Trained in Bharatanatyam a Kalakshetra by Rukmini Devi Arundale and Sarada Hoffman, he received his diploma in 1954. He began his career as a dance teacher in Mahavidyalaya in Varnasi in 1958.
A Padma Bhushan awardee (2011), Professor Chandrasekhar retired from the M.S. University, Baroda, as Head of the Department of Performing Arts in 1992. Since then, several prestigious awards have followed – the Central Sangeet Natak Akademi award, Kalidas Samman, Nadabrahmam, and Sangeeta Kala Acharya, to name a few. Little did he know as a young M.Sc Botany student that he would one day be a beacon light in the Bharatanatyam world. Not only is Prof. Chandrasekhar one of the first few male Bharatanatyam dancers to dedicate their lives to art, but he has three talented women to share his artistic space – his wife and dance partner Jaya Chandrasekhar, and his daughters Chitra Chandrasekhar Dasarathy and Manjari Rajendra Kumar, who are established performers known for their creative and intelligent approach to the art form.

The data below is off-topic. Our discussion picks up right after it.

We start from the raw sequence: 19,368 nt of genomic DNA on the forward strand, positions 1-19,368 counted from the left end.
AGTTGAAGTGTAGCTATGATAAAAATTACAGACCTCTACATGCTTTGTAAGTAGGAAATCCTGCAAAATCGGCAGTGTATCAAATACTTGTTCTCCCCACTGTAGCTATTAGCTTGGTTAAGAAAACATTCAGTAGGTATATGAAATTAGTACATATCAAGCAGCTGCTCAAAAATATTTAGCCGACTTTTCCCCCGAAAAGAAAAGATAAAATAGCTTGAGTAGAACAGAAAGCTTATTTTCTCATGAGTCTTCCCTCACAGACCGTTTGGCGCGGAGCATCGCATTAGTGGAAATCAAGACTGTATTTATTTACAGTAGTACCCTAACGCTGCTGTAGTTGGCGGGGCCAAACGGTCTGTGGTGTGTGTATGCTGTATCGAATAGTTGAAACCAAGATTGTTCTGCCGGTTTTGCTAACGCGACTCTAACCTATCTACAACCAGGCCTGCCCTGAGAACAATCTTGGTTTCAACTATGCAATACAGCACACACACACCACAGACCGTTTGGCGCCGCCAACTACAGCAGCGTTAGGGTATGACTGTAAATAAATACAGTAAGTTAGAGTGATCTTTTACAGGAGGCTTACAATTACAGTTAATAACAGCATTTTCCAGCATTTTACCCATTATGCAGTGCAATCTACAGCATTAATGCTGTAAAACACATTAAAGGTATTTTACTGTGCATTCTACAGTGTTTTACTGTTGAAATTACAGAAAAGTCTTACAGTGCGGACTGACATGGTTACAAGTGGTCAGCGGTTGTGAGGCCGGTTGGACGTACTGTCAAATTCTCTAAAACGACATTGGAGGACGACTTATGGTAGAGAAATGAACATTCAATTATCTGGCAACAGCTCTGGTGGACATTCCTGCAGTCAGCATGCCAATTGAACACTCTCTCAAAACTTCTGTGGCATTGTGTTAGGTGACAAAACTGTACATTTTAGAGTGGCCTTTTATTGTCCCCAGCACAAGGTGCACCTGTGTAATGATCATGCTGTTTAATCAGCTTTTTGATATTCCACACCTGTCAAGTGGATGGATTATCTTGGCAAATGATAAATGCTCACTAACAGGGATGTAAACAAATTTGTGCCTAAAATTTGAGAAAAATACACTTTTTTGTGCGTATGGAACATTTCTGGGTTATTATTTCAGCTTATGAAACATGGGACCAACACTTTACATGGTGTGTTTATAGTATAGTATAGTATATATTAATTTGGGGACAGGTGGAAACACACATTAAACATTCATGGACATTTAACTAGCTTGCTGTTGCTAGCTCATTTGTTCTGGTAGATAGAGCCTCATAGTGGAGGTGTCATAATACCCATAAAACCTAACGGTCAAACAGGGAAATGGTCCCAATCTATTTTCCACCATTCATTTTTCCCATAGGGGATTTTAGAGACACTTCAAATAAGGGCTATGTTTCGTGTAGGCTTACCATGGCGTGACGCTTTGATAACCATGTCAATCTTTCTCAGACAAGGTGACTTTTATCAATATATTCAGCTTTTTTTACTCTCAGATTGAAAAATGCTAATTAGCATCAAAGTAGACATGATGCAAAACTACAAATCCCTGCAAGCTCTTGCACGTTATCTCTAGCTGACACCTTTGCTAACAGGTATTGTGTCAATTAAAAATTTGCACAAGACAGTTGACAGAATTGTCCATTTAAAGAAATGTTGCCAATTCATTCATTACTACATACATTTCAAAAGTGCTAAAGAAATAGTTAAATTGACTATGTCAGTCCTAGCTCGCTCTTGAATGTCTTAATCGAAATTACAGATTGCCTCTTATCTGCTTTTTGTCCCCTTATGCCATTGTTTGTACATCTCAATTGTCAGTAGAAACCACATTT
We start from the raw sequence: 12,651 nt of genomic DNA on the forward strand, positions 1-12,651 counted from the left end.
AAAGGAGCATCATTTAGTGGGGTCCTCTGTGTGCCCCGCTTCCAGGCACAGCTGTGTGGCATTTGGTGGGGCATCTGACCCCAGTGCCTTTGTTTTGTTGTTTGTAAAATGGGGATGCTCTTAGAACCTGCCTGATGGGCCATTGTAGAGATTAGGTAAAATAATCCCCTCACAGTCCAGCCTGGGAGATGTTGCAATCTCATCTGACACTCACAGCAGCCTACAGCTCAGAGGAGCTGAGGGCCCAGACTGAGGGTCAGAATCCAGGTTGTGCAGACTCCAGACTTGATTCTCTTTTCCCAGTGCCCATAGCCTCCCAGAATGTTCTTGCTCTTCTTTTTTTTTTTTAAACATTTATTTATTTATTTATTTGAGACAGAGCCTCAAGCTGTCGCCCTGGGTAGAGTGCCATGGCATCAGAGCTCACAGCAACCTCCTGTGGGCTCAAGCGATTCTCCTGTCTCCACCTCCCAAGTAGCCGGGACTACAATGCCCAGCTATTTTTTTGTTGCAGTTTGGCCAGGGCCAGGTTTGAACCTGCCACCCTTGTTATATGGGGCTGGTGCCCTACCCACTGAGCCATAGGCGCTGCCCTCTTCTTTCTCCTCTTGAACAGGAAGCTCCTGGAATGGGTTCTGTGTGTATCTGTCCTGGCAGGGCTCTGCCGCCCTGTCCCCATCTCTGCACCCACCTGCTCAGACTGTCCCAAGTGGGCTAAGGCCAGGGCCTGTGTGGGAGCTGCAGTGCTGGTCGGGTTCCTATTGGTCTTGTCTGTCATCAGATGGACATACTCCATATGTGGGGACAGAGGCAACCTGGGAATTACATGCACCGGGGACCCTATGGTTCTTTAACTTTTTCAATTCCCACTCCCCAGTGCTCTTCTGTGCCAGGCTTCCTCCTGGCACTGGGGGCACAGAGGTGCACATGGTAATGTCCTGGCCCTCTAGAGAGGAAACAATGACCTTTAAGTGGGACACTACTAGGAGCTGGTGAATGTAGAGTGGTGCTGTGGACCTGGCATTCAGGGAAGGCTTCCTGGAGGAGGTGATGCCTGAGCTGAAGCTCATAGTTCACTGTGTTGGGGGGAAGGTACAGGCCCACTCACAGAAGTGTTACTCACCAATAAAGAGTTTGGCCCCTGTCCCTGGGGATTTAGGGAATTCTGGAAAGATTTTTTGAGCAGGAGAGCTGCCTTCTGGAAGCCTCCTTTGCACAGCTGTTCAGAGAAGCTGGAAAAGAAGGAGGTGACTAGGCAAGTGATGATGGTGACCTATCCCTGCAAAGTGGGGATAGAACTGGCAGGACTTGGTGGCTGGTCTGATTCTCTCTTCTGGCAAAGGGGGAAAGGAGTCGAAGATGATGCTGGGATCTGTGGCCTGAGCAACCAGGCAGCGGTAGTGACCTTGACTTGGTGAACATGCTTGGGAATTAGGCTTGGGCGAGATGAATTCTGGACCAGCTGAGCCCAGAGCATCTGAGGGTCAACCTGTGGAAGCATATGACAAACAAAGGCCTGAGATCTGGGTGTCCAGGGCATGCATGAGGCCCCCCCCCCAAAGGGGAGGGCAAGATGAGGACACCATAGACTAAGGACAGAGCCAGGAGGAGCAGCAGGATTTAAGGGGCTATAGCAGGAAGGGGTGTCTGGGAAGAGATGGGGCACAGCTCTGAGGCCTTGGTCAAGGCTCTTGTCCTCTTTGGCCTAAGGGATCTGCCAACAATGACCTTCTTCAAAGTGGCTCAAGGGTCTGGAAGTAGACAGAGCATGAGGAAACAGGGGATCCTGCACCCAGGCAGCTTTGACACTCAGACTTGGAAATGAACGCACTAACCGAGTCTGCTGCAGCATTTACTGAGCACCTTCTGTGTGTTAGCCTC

CVC (as he’s popularly known ) a multi faceted personality - dancer, choreographer, researcher, musician, academician, composer and highly acclaimed teacher of Bharatanatyam. He has been performing for the past five decades in India and all over the globe and is invited by many dancers the world over to teach and choreograph. CVC has a number of music and dance compositions to his credit and his dance dramas have been very highly acclaimed for their individuality and innovative approach. His choreographic works include Kalidasa’s Ritu Samharam and Keghadootham, Aparajitha, Pancha Maha Bhootham, Arohanam, Bhoomija, Brahmarageeth and many others.
CVC and Jaya (his wife) established their dance school – Nithyashree in Chennai. He was awarded the sangeet natak academy award in 1993 and was honored with the Padma Bhushan in 2011. The Association of Bharatanatyam Artistes of India (ABHAI) conferred the prestigious award of Natya Kalanidhi on Prof. Chandrasekhar on 20 October 2013 in Chennai.